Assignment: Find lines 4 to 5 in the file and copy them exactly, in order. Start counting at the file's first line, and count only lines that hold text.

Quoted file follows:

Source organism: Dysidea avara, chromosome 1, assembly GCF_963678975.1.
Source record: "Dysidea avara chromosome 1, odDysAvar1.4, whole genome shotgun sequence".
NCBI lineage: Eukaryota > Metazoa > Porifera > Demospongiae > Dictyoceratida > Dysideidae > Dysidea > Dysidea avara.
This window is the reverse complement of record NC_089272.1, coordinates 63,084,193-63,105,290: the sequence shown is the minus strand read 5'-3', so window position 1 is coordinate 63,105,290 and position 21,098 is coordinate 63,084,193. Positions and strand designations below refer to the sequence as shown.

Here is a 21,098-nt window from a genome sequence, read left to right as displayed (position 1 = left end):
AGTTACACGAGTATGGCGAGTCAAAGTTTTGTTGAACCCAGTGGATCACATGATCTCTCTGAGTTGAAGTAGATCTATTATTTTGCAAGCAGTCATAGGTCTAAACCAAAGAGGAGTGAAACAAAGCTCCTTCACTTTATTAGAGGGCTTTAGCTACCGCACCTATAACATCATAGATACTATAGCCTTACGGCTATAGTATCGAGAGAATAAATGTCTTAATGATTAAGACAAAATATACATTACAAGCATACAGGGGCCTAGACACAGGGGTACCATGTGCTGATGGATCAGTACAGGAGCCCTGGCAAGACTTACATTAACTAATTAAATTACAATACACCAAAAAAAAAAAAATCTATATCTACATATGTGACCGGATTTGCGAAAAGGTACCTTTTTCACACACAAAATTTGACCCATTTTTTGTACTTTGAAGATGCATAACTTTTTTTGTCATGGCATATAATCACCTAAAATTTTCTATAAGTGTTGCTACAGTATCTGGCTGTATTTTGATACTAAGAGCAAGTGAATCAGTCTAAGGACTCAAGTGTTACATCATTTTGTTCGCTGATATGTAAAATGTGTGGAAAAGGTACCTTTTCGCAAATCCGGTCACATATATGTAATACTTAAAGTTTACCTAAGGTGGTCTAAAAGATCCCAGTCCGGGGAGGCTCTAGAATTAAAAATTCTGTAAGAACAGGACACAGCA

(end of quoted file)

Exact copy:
This window is the reverse complement of record NC_089272.1, coordinates 63,084,193-63,105,290: the sequence shown is the minus strand read 5'-3', so window position 1 is coordinate 63,105,290 and position 21,098 is coordinate 63,084,193. Positions and strand designations below refer to the sequence as shown.

Here is a 21,098-nt window from a genome sequence, read left to right as displayed (position 1 = left end):